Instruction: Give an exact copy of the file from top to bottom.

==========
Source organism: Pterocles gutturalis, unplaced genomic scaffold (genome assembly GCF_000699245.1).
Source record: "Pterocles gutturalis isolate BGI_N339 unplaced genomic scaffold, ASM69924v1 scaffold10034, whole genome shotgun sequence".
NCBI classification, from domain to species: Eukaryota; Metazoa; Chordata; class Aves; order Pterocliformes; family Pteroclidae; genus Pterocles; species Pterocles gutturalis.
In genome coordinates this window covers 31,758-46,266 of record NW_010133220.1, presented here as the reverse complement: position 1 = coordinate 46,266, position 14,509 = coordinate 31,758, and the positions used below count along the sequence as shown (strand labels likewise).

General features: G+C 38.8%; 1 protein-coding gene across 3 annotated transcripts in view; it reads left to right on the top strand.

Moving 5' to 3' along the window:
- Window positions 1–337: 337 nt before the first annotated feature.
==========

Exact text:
Source organism: Pterocles gutturalis, unplaced genomic scaffold (genome assembly GCF_000699245.1).
Source record: "Pterocles gutturalis isolate BGI_N339 unplaced genomic scaffold, ASM69924v1 scaffold10034, whole genome shotgun sequence".
NCBI classification, from domain to species: Eukaryota; Metazoa; Chordata; class Aves; order Pterocliformes; family Pteroclidae; genus Pterocles; species Pterocles gutturalis.
In genome coordinates this window covers 31,758-46,266 of record NW_010133220.1, presented here as the reverse complement: position 1 = coordinate 46,266, position 14,509 = coordinate 31,758, and the positions used below count along the sequence as shown (strand labels likewise).

General features: G+C 38.8%; 1 protein-coding gene across 3 annotated transcripts in view; it reads left to right on the top strand.

Moving 5' to 3' along the window:
- Window positions 1–337: 337 nt before the first annotated feature.